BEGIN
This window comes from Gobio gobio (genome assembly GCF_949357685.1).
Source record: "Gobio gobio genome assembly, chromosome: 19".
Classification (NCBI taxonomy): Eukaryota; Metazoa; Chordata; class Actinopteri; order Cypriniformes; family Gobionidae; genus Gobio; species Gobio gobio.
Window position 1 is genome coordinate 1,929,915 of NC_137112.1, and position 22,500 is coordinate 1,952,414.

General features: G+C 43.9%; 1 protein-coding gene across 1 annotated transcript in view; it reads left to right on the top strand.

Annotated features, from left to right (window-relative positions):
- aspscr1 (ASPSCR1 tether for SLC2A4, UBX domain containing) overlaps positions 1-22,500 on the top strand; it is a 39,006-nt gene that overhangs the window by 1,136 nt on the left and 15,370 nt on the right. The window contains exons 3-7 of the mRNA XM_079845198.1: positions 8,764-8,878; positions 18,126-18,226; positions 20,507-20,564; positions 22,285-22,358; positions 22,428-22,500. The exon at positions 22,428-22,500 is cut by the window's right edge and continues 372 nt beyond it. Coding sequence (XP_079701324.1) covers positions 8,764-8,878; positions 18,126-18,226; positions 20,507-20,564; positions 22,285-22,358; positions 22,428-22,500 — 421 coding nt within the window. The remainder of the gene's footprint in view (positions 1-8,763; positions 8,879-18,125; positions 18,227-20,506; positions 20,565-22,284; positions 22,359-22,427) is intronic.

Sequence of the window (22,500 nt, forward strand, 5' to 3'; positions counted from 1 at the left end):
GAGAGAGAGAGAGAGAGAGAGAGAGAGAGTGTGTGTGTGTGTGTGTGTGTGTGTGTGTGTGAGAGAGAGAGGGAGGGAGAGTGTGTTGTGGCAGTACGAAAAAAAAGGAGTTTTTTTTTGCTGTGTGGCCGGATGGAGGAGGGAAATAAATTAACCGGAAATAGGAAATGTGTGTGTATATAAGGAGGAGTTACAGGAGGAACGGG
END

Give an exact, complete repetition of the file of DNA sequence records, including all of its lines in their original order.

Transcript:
This window comes from Gobio gobio (genome assembly GCF_949357685.1).
Source record: "Gobio gobio genome assembly, chromosome: 19".
Classification (NCBI taxonomy): Eukaryota; Metazoa; Chordata; class Actinopteri; order Cypriniformes; family Gobionidae; genus Gobio; species Gobio gobio.
Window position 1 is genome coordinate 1,929,915 of NC_137112.1, and position 22,500 is coordinate 1,952,414.

General features: G+C 43.9%; 1 protein-coding gene across 1 annotated transcript in view; it reads left to right on the top strand.

Annotated features, from left to right (window-relative positions):
- aspscr1 (ASPSCR1 tether for SLC2A4, UBX domain containing) overlaps positions 1-22,500 on the top strand; it is a 39,006-nt gene that overhangs the window by 1,136 nt on the left and 15,370 nt on the right. The window contains exons 3-7 of the mRNA XM_079845198.1: positions 8,764-8,878; positions 18,126-18,226; positions 20,507-20,564; positions 22,285-22,358; positions 22,428-22,500. The exon at positions 22,428-22,500 is cut by the window's right edge and continues 372 nt beyond it. Coding sequence (XP_079701324.1) covers positions 8,764-8,878; positions 18,126-18,226; positions 20,507-20,564; positions 22,285-22,358; positions 22,428-22,500 — 421 coding nt within the window. The remainder of the gene's footprint in view (positions 1-8,763; positions 8,879-18,125; positions 18,227-20,506; positions 20,565-22,284; positions 22,359-22,427) is intronic.

Sequence of the window (22,500 nt, forward strand, 5' to 3'; positions counted from 1 at the left end):
GAGAGAGAGAGAGAGAGAGAGAGAGAGAGTGTGTGTGTGTGTGTGTGTGTGTGTGTGTGTGAGAGAGAGAGGGAGGGAGAGTGTGTTGTGGCAGTACGAAAAAAAAGGAGTTTTTTTTTGCTGTGTGGCCGGATGGAGGAGGGAAATAAATTAACCGGAAATAGGAAATGTGTGTGTATATAAGGAGGAGTTACAGGAGGAACGGG